A Queens Family Lawyer said in order to establish their rights as distributees, the claimants in a kinship proceeding must prove: 1) their relationship to the decedent; 2) the absence of any person with a closer degree of consanguinity to the decedent; and 3) the number of persons having the same degree of consanguinity to the decedent or to the common ancestor through which they take (Matter of Morrow, NYLJ, April 12, 2001, at 23, col 1 [Sur Ct, Bronx County]; 2 Harris, New York Estates, 21:3, at 21-1 [5th ed 1996]). Claimants who allege to be distributees of the decedent have the burden of proof on each of these elements (Matter of Cruz, NYLJ, Jan. 7, 2002, at 29, col 4 [Sur Ct, Kings County]; Matter of Balacich, NYLJ, Jan. 24, 1997 at 30, col 2 [Sur Ct, Kings County]). The quantum of proof required to prove kinship is a fair preponderance of the credible evidence (Matter of Jennings, 6 AD3d 867 [3d Dept 2004]; Matter of Whelan, 93 AD2d 891 [2d Dept 1983], affd 62 NY2d 657 [1984]).

A Long Island Family Lawyer said based upon the evidence presented before the court attorney/referee, the court makes the following findings of fact and conclusions of law: 1) The decedent, JP, died intestate on March 1, 2005; 2) The decedent was unmarried at the time of her death and was never married; 3) The decedent never had any children, either natural or adopted.; 4) The decedent's parents were AP and ES, both of whom predeceased the decedent; 5) The decedent had one sibling, LP, who predeceased her, having died on January 2, 2001, without issue; 6) The decedent's maternal grandparents were BS and JA, both of whom predeceased the decedent. The decedent had two maternal uncles; namely, RS and IS; 7) The decedents' maternal uncle RS predeceased her. RS had one child, AT, who survived the decedent. The decedent's maternal uncle IS predeceased her. IS had one child, MS, who survived the decedent; 8) The decedent's paternal grandparents were ABP and JL. The decedent had two paternal uncles, IWP and HP. The decedent's paternal uncle IWP predeceased the decedent. IWP had three children, FPG, MP and SP, all of whom survived the decedent. HP predeceased the decedent without issue.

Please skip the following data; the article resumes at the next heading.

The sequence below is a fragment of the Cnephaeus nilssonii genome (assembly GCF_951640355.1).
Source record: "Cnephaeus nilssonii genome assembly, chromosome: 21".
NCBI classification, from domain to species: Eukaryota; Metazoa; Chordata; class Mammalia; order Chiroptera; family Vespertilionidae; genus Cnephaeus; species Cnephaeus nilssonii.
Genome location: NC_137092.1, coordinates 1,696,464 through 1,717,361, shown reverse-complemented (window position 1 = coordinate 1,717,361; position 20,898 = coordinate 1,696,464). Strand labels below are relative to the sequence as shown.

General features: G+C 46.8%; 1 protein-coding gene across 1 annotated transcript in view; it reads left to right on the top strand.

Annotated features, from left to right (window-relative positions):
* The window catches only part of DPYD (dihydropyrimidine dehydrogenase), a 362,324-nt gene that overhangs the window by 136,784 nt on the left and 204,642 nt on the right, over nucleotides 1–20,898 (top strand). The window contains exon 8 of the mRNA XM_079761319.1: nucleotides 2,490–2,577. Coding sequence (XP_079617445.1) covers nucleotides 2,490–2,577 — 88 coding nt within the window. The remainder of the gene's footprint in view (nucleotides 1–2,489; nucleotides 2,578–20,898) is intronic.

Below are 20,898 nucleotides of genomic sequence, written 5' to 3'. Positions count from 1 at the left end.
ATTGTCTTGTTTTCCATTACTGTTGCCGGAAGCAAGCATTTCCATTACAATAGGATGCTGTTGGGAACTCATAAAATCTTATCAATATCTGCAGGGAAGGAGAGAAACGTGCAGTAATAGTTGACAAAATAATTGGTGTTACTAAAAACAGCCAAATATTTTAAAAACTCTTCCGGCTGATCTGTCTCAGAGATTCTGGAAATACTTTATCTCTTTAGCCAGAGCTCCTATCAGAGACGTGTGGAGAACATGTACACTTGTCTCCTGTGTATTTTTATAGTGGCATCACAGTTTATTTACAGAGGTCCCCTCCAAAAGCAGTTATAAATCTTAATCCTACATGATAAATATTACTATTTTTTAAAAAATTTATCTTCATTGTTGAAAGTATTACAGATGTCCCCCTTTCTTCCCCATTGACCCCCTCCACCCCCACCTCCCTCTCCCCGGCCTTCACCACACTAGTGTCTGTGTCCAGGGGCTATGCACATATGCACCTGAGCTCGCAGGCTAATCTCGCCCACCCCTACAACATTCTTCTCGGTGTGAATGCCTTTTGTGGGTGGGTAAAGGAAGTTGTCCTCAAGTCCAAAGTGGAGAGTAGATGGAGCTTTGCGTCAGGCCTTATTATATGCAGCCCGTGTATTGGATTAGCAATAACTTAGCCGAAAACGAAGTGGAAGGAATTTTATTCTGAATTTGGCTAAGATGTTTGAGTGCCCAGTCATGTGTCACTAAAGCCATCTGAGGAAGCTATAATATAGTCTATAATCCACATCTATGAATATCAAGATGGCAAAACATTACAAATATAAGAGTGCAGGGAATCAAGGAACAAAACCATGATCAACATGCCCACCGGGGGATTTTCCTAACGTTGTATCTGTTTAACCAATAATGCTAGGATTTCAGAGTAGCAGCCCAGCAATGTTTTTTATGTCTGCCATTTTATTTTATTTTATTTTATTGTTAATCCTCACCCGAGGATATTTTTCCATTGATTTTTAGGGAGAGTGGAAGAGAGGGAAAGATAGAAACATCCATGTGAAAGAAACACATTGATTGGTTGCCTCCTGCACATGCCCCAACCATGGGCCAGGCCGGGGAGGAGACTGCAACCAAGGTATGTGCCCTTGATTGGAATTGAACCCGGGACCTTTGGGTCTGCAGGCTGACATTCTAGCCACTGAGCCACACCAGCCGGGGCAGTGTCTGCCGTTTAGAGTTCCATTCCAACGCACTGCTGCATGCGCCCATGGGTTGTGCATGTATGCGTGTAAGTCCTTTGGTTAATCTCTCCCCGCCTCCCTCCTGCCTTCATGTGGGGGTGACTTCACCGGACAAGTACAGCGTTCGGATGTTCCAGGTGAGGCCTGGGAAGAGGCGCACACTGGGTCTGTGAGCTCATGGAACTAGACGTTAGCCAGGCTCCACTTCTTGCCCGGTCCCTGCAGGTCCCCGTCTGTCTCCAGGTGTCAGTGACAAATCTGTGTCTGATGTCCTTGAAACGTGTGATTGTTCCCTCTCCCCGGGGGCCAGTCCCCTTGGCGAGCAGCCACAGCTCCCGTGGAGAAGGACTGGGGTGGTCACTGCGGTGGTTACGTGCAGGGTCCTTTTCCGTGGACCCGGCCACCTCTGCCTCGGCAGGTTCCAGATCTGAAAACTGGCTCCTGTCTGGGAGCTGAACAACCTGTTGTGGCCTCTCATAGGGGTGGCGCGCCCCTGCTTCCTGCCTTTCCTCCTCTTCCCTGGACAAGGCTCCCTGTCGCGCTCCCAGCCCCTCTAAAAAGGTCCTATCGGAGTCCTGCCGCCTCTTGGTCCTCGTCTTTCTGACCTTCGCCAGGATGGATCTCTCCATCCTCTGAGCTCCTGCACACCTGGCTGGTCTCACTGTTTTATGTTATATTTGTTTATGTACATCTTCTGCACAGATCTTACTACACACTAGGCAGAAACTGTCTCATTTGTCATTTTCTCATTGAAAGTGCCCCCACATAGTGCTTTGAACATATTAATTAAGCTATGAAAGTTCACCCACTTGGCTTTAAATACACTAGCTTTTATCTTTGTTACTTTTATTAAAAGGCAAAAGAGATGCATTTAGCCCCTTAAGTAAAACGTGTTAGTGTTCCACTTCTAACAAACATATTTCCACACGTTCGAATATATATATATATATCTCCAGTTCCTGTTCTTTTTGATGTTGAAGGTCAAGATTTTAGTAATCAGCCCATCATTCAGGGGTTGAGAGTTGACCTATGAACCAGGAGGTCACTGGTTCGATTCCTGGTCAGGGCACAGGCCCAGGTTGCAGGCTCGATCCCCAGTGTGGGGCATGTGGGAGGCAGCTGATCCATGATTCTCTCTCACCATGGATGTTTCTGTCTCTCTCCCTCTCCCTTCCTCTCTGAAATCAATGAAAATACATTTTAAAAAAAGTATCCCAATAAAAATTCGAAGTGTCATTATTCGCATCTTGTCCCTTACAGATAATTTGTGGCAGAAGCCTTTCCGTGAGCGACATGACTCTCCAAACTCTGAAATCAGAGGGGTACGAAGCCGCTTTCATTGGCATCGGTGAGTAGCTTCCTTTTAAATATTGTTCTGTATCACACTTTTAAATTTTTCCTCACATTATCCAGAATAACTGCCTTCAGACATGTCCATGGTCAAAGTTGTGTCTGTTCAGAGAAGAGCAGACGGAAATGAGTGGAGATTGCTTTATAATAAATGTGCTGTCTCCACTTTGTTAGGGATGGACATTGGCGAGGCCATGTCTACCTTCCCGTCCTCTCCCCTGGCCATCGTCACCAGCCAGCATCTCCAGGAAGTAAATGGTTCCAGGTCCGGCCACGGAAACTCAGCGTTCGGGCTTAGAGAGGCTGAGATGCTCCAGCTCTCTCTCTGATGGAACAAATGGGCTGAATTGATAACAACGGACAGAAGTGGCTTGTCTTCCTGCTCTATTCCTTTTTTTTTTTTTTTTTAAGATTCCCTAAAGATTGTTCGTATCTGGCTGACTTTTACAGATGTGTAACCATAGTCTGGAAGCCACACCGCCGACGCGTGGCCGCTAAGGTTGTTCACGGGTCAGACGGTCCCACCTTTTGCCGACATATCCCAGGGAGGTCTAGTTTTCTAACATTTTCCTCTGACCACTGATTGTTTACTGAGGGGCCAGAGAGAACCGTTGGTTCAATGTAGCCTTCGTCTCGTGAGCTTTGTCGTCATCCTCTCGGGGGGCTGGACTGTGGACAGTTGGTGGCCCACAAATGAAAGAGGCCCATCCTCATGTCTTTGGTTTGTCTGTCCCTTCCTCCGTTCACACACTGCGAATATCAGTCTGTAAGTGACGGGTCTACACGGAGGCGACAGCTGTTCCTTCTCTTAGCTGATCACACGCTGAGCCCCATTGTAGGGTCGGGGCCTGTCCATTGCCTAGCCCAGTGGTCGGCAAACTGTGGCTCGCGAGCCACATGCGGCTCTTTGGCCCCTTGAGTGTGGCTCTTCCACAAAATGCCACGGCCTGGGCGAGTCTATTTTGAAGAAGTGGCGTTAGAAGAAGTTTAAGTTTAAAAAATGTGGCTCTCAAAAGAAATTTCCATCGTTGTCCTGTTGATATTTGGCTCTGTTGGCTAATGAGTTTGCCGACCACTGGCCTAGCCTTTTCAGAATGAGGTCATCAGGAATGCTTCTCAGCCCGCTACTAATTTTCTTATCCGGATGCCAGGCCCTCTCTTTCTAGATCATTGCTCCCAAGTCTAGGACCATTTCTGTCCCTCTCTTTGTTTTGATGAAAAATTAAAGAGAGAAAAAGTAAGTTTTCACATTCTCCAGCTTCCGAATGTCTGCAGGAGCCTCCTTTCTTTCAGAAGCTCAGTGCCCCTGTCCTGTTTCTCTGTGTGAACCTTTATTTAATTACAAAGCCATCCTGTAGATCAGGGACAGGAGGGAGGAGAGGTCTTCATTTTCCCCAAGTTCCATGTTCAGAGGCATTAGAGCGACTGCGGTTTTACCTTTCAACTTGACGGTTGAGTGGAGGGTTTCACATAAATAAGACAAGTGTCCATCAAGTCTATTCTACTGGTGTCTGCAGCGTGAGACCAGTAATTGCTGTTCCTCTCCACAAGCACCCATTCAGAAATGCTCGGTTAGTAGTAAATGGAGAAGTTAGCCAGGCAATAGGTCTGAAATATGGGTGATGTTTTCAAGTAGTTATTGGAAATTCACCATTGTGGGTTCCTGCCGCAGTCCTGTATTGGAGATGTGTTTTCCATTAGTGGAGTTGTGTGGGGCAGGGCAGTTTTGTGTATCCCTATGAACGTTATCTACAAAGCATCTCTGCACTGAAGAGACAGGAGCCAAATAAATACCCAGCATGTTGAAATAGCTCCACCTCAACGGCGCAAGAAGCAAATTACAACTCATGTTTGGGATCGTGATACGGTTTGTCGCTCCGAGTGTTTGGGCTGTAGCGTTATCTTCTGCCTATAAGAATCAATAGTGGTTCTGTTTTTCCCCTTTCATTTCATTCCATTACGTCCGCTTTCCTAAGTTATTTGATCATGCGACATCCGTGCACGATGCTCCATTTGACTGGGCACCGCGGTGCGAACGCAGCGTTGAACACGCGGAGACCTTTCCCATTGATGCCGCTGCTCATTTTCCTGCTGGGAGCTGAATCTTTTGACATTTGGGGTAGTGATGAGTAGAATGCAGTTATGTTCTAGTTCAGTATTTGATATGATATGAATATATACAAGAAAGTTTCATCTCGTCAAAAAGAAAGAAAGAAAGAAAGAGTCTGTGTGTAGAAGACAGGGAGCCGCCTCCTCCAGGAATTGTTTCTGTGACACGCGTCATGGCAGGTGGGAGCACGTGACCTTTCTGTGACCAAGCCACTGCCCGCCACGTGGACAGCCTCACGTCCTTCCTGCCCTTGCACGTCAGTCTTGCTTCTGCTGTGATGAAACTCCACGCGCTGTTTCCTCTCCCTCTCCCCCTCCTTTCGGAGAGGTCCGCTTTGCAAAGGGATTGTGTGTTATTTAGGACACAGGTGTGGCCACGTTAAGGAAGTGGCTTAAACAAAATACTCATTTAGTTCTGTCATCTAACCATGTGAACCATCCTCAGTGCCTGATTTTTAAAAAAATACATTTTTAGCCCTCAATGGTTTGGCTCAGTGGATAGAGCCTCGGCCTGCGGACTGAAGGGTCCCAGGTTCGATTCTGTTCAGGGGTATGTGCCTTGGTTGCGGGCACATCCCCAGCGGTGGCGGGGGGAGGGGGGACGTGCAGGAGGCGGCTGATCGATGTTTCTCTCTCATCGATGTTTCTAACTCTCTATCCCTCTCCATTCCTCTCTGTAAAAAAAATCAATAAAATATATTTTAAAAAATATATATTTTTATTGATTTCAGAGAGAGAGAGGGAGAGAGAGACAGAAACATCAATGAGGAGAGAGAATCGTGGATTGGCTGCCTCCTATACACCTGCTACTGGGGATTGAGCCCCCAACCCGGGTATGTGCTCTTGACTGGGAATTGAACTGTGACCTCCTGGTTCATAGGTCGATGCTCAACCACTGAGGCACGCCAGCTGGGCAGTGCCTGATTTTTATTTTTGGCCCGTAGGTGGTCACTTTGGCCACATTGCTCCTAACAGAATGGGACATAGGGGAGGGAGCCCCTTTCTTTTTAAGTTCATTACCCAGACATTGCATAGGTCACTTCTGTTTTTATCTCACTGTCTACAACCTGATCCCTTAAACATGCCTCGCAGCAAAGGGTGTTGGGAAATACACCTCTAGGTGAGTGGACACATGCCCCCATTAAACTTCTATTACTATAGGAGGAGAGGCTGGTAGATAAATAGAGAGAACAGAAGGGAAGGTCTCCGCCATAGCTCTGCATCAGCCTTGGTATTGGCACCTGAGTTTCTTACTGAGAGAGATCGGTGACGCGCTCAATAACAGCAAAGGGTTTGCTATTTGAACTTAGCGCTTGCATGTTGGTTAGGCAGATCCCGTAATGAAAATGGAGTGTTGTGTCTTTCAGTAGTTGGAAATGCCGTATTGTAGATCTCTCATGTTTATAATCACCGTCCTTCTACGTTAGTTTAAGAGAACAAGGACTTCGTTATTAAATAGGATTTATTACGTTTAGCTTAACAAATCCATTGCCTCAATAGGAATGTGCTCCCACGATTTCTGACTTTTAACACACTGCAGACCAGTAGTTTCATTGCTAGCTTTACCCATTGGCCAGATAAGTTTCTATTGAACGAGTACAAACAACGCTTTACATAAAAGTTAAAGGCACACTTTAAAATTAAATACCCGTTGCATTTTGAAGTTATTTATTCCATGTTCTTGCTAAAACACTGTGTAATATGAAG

The record reflects that a diligent and exhaustive search was rendered to discover evidence of other possible distributees. As three years have elapsed since the decedent's death, the known heirs are entitled to the benefit of the presumption of SCPA 2225. Therefore, based upon the evidence before the court, it is held that the decedent, JP, was survived by three paternal cousins, MP, FPG and SP, and two maternal cousins, AT and MS. Pursuant to EPTL 4-1.1(a)(6), one-half (½) of the decedent's property passes to the issue of paternal grandparents, by representation and one-half (½) to the issue of maternal grandparents, by representation.
With respect to the issue of attorney fees, the court bears the ultimate responsibility for approving legal fees that are charged to an estate and has the discretion to determine what constitutes reasonable compensation for legal fees rendered in the course of an estate (Matter of Stortecky v. Mazzone, 85 NY2d 518 [1995]; Matter of Vitole, 215 AD2d 765 [2d Dept 1995]; Matter of Phelan, 173 AD2d 621, 622 [2d Dept 1991]). While there is no hard and fast rule to calculate reasonable compensation to an attorney in every case, the Surrogate is required to exercise his or her authority "with reason, proper discretion and not arbitrarily" (Matter of Brehm, 37 AD2d 95, 97 [4th Dept 1971]; see Matter of Wilhelm, 88 AD2d 6, 11-12 [4th Dept 1982]).